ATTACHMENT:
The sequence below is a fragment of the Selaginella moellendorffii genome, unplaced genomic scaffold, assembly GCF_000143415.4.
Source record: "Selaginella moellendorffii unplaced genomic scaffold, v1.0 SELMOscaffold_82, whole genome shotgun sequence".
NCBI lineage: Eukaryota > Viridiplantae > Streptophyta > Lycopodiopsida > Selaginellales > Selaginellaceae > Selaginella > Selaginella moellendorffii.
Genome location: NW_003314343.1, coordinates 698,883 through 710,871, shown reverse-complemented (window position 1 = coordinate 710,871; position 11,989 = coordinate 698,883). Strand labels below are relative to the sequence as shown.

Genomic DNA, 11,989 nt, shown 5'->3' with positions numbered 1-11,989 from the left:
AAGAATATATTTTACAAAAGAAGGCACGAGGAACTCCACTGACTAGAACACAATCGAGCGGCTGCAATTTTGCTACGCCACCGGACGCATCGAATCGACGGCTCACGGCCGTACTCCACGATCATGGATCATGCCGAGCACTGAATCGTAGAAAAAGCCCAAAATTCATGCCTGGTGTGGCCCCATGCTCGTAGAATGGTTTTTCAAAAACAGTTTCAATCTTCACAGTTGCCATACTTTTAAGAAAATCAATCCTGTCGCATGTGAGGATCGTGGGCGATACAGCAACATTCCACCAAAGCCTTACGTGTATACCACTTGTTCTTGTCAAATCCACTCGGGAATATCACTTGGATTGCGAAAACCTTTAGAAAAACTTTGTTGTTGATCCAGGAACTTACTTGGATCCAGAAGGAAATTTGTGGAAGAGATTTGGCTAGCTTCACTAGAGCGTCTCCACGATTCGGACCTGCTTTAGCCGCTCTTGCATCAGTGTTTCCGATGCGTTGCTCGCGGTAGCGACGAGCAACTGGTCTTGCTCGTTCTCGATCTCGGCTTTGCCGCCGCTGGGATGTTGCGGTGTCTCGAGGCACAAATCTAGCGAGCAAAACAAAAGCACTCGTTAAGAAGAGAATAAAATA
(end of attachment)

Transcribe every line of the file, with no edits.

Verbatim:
The sequence below is a fragment of the Selaginella moellendorffii genome, unplaced genomic scaffold, assembly GCF_000143415.4.
Source record: "Selaginella moellendorffii unplaced genomic scaffold, v1.0 SELMOscaffold_82, whole genome shotgun sequence".
NCBI lineage: Eukaryota > Viridiplantae > Streptophyta > Lycopodiopsida > Selaginellales > Selaginellaceae > Selaginella > Selaginella moellendorffii.
Genome location: NW_003314343.1, coordinates 698,883 through 710,871, shown reverse-complemented (window position 1 = coordinate 710,871; position 11,989 = coordinate 698,883). Strand labels below are relative to the sequence as shown.

Genomic DNA, 11,989 nt, shown 5'->3' with positions numbered 1-11,989 from the left:
AAGAATATATTTTACAAAAGAAGGCACGAGGAACTCCACTGACTAGAACACAATCGAGCGGCTGCAATTTTGCTACGCCACCGGACGCATCGAATCGACGGCTCACGGCCGTACTCCACGATCATGGATCATGCCGAGCACTGAATCGTAGAAAAAGCCCAAAATTCATGCCTGGTGTGGCCCCATGCTCGTAGAATGGTTTTTCAAAAACAGTTTCAATCTTCACAGTTGCCATACTTTTAAGAAAATCAATCCTGTCGCATGTGAGGATCGTGGGCGATACAGCAACATTCCACCAAAGCCTTACGTGTATACCACTTGTTCTTGTCAAATCCACTCGGGAATATCACTTGGATTGCGAAAACCTTTAGAAAAACTTTGTTGTTGATCCAGGAACTTACTTGGATCCAGAAGGAAATTTGTGGAAGAGATTTGGCTAGCTTCACTAGAGCGTCTCCACGATTCGGACCTGCTTTAGCCGCTCTTGCATCAGTGTTTCCGATGCGTTGCTCGCGGTAGCGACGAGCAACTGGTCTTGCTCGTTCTCGATCTCGGCTTTGCCGCCGCTGGGATGTTGCGGTGTCTCGAGGCACAAATCTAGCGAGCAAAACAAAAGCACTCGTTAAGAAGAGAATAAAATA